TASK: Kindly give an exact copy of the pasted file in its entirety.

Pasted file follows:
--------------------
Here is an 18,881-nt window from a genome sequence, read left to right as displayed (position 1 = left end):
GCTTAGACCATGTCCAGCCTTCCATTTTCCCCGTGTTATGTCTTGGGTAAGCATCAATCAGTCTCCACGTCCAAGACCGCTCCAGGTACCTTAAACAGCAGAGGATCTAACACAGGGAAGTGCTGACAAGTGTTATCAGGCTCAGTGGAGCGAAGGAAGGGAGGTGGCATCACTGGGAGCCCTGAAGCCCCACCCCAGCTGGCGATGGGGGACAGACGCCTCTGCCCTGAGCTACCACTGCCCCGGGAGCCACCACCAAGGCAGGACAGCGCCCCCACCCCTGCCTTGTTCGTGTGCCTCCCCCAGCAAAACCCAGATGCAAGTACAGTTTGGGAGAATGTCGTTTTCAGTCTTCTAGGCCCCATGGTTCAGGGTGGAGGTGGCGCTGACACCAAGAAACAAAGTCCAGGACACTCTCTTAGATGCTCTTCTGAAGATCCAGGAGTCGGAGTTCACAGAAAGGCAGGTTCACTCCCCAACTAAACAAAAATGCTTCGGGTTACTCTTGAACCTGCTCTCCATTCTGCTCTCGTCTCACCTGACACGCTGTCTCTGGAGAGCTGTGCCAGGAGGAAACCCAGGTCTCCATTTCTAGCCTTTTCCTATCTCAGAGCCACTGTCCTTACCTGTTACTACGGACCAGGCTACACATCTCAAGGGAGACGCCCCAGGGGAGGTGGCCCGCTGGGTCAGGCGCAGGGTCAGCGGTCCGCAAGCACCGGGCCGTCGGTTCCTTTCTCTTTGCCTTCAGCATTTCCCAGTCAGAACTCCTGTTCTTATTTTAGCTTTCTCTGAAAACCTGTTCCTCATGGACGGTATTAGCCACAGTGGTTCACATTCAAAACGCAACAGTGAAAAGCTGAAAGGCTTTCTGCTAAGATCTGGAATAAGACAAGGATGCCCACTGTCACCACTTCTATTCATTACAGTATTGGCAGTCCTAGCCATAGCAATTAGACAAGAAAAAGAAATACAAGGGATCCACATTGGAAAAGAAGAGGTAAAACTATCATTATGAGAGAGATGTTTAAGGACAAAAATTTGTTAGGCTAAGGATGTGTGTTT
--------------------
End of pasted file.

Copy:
Here is an 18,881-nt window from a genome sequence, read left to right as displayed (position 1 = left end):
GCTTAGACCATGTCCAGCCTTCCATTTTCCCCGTGTTATGTCTTGGGTAAGCATCAATCAGTCTCCACGTCCAAGACCGCTCCAGGTACCTTAAACAGCAGAGGATCTAACACAGGGAAGTGCTGACAAGTGTTATCAGGCTCAGTGGAGCGAAGGAAGGGAGGTGGCATCACTGGGAGCCCTGAAGCCCCACCCCAGCTGGCGATGGGGGACAGACGCCTCTGCCCTGAGCTACCACTGCCCCGGGAGCCACCACCAAGGCAGGACAGCGCCCCCACCCCTGCCTTGTTCGTGTGCCTCCCCCAGCAAAACCCAGATGCAAGTACAGTTTGGGAGAATGTCGTTTTCAGTCTTCTAGGCCCCATGGTTCAGGGTGGAGGTGGCGCTGACACCAAGAAACAAAGTCCAGGACACTCTCTTAGATGCTCTTCTGAAGATCCAGGAGTCGGAGTTCACAGAAAGGCAGGTTCACTCCCCAACTAAACAAAAATGCTTCGGGTTACTCTTGAACCTGCTCTCCATTCTGCTCTCGTCTCACCTGACACGCTGTCTCTGGAGAGCTGTGCCAGGAGGAAACCCAGGTCTCCATTTCTAGCCTTTTCCTATCTCAGAGCCACTGTCCTTACCTGTTACTACGGACCAGGCTACACATCTCAAGGGAGACGCCCCAGGGGAGGTGGCCCGCTGGGTCAGGCGCAGGGTCAGCGGTCCGCAAGCACCGGGCCGTCGGTTCCTTTCTCTTTGCCTTCAGCATTTCCCAGTCAGAACTCCTGTTCTTATTTTAGCTTTCTCTGAAAACCTGTTCCTCATGGACGGTATTAGCCACAGTGGTTCACATTCAAAACGCAACAGTGAAAAGCTGAAAGGCTTTCTGCTAAGATCTGGAATAAGACAAGGATGCCCACTGTCACCACTTCTATTCATTACAGTATTGGCAGTCCTAGCCATAGCAATTAGACAAGAAAAAGAAATACAAGGGATCCACATTGGAAAAGAAGAGGTAAAACTATCATTATGAGAGAGATGTTTAAGGACAAAAATTTGTTAGGCTAAGGATGTGTGTTT